One of the common misconceptions pushed in the media is that Arctic sea ice simply “melts in place”. Much of this is due to the constant hammering of the AGW meme that the “warming in the Arctic” is the primary cause. Here is one of my favorite misconception lines from this WIRED Science article:
With arctic sea ice melting like ice cubes in soda, scientists want to protect a region they say will someday be the sole remaining frozen bastion of a disappearing world.
It is not difficult to imagine how many would think that Arctic ice is “melting like ice cubes in soda” when you see temperature anomaly maps like this one from GISS:
GISTEMP 11-12-08 – Click for larger image
The public (and sometime the media too) often mistakes these for “absolute” temperature and the colors give the impression of a “toasty” area around the arctic, when in fact the temperatures there are mostly below the freezing point. In contrast to that what looks like a heat wave in the Arctic, we have this NASA JPL study that suggests winds may play a key role in pushing Arctic sea ice into lower latitudes where it melts. The author suggests winds may be the dominant factor in the 2007 record low ice extent:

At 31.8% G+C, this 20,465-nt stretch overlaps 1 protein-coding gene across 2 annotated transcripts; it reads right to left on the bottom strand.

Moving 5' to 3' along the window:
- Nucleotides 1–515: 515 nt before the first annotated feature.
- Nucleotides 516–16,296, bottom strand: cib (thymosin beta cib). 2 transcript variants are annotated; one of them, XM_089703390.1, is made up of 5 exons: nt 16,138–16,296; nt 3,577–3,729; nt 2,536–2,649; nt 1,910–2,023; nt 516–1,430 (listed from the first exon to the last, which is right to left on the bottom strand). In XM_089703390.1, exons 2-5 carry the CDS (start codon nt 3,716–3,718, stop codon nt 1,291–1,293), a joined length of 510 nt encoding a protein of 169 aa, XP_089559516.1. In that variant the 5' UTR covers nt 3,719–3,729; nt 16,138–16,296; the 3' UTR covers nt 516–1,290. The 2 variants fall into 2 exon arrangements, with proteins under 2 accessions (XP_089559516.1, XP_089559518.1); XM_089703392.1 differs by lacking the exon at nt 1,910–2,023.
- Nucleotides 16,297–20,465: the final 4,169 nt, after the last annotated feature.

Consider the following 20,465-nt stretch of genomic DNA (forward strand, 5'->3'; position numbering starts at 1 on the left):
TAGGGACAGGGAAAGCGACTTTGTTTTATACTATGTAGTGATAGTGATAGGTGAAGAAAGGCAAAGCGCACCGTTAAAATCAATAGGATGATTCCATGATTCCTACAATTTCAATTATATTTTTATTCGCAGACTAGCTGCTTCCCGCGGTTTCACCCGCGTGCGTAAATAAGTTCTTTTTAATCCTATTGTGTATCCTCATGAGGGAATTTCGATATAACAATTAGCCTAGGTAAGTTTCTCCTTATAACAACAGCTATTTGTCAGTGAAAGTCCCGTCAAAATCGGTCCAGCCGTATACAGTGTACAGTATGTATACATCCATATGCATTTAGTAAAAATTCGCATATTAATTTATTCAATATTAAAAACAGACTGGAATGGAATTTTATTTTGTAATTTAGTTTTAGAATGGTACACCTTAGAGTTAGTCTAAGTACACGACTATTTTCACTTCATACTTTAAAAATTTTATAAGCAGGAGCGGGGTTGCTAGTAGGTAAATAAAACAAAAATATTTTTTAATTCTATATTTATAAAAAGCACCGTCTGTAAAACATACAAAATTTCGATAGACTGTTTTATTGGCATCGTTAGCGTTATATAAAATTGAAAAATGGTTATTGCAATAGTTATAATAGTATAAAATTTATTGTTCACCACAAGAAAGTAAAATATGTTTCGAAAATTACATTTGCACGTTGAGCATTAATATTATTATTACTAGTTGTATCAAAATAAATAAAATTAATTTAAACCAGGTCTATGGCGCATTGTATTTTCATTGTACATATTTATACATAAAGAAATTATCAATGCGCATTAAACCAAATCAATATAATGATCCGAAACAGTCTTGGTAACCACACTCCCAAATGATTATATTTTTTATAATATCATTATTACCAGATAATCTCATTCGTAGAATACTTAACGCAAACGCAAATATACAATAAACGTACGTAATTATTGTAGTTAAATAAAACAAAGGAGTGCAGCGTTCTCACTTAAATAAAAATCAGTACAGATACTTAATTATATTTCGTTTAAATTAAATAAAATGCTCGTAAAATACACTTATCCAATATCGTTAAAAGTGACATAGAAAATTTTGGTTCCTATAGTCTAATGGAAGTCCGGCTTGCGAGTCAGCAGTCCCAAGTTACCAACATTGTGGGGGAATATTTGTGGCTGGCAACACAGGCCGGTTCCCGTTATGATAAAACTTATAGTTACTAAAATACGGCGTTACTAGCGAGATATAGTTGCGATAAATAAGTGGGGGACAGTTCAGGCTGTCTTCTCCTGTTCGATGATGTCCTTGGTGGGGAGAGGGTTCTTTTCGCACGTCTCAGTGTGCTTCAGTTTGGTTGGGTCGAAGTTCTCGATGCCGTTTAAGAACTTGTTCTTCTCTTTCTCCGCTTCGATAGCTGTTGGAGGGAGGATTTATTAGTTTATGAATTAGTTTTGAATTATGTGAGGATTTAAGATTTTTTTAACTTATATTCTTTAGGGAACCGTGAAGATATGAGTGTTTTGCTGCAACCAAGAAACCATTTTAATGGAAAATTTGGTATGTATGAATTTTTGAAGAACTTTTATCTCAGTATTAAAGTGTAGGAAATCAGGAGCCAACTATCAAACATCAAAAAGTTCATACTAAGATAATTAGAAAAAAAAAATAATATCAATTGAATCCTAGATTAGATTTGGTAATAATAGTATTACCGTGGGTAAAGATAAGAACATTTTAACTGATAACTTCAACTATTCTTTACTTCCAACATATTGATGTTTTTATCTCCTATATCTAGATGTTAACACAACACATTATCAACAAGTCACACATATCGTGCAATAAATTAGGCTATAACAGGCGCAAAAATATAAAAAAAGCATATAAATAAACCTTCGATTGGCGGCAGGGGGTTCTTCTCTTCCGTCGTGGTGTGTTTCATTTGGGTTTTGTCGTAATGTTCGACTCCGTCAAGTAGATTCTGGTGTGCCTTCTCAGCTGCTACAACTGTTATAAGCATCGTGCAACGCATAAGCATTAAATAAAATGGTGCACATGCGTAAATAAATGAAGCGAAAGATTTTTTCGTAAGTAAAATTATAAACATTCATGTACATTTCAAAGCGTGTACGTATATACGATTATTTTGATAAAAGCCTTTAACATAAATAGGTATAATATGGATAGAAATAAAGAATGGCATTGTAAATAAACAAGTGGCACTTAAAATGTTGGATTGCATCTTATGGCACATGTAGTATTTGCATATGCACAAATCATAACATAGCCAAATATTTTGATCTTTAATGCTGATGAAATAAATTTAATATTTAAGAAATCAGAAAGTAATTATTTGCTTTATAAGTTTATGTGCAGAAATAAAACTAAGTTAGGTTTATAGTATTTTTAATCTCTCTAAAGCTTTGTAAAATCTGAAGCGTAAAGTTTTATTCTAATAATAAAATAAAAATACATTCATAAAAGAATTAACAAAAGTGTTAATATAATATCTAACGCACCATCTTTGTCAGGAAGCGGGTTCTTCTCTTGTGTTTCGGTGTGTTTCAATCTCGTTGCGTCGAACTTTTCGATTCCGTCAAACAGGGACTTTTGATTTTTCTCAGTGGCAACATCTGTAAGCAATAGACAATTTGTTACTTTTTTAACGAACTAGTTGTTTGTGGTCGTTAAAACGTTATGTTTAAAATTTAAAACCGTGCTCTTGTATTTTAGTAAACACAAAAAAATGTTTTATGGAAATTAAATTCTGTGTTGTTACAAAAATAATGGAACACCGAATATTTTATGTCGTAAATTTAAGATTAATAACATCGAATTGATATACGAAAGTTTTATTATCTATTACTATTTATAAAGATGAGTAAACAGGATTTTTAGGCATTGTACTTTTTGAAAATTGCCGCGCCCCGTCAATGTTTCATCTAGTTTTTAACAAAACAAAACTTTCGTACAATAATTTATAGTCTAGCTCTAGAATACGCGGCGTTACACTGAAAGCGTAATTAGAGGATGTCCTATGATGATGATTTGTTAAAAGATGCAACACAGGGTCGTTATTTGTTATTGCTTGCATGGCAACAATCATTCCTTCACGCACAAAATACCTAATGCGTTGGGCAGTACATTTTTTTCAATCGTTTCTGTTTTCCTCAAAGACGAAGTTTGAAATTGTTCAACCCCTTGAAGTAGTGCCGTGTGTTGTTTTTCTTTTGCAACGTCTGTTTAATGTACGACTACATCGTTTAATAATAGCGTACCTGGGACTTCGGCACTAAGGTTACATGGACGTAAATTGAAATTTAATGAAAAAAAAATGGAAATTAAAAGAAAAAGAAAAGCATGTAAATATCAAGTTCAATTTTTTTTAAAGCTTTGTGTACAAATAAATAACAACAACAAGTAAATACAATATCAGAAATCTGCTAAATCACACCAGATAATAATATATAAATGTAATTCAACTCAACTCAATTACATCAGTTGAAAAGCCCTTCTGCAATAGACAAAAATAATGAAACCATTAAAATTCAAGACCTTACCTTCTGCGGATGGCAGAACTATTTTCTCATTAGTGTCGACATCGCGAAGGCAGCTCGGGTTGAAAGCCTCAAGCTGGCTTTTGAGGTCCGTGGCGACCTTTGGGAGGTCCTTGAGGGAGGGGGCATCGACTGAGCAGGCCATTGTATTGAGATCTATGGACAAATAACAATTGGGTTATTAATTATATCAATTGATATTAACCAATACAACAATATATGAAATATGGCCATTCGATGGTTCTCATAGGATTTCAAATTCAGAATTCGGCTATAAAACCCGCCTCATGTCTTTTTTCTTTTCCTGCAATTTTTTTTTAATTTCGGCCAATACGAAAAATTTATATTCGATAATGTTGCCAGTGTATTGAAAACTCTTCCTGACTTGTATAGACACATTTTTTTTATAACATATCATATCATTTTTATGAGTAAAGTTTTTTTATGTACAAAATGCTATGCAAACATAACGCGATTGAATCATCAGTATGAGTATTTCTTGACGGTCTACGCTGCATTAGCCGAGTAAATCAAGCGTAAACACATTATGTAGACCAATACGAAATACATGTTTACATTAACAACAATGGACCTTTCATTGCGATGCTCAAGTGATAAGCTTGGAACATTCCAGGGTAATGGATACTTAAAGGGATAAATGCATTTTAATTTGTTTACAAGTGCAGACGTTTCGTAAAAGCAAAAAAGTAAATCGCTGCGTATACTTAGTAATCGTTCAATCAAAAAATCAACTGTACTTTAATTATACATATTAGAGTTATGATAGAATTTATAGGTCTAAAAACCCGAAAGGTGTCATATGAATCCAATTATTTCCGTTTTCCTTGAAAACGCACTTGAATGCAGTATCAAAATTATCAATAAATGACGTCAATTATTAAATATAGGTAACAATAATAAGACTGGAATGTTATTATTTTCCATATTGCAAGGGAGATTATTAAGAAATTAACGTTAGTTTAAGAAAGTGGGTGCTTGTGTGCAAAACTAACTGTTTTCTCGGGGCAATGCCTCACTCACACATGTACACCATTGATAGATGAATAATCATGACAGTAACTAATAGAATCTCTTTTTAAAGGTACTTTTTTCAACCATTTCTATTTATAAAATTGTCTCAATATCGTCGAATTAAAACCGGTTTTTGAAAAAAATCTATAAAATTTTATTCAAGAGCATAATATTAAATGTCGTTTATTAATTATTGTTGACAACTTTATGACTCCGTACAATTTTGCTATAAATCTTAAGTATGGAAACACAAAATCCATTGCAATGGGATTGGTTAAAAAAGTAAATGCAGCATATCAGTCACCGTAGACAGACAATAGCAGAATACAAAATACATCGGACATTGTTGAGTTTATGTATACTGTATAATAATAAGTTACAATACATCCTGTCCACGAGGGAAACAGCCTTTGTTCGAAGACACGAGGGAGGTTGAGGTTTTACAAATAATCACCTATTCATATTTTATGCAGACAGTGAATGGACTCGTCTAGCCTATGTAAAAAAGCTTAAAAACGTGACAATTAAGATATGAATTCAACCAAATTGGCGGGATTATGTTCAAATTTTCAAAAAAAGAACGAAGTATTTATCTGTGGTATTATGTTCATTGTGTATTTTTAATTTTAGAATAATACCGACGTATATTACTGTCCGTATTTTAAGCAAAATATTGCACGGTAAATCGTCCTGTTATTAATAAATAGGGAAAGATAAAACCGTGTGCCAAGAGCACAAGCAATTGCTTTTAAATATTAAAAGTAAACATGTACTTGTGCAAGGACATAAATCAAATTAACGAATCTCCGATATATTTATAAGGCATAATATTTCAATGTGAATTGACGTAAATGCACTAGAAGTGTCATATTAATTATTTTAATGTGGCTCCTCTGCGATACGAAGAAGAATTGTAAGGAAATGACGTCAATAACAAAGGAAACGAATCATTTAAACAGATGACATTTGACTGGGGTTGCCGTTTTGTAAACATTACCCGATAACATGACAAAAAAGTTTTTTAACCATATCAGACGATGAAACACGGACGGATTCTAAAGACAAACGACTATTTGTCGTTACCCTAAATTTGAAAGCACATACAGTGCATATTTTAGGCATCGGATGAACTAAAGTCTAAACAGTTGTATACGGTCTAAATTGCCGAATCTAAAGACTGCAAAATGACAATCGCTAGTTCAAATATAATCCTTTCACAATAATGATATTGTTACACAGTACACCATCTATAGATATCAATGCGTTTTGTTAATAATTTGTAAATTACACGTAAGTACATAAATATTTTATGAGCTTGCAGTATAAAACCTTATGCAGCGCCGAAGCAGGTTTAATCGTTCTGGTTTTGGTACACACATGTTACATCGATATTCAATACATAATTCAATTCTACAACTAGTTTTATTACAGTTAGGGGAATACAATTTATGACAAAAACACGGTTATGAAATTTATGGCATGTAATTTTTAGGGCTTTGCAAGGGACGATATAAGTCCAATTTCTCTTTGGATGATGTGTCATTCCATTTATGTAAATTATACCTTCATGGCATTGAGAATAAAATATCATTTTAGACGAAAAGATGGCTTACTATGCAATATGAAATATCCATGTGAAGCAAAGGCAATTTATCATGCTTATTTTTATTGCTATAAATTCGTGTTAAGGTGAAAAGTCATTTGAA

Nghiem said the rapid decline in winter perennial ice the past two years was caused by unusual winds. “Unusual atmospheric conditions set up wind patterns that compressed the sea ice, loaded it into the Transpolar Drift Stream and then sped its flow out of the Arctic,” he said. When that sea ice reached lower latitudes, it rapidly melted in the warmer waters.
Interestingly we can now watch this actually happen thanks to an animation of AMSER-E satellite 89Ghz sounder images. Koji Shimada of JAMSTEC (Japan Agency for Marine-Earth Science and Technology ). See the animation below (note- size is 7.1 MB, this may take awhile to fully load):
If you want more detail, a full sized Video animation is available here as a flash video or here as an AVI file (highest quality 7.3 MB) A hat tip to WUWT commenter Bill and to Thomas Homer-Dixon for this video.
What is interesting about this video is that you can watch sea ice being flushed out of the Arctic sea and pushed along Greenland’s east coast, where it then finds its way into warmer waters and melts. Also note how in the lower right, in the Beaufort sea, older multiyear ice gets fractured and broken up as winds and currents stress it.
While indeed we can watch some of the Arctic sea “melt in place” during this animation in the fall of 2007, we can also see that winds and currents are a signifcant contributor to breaking up the sea ice and transporting it to warmer latitudes.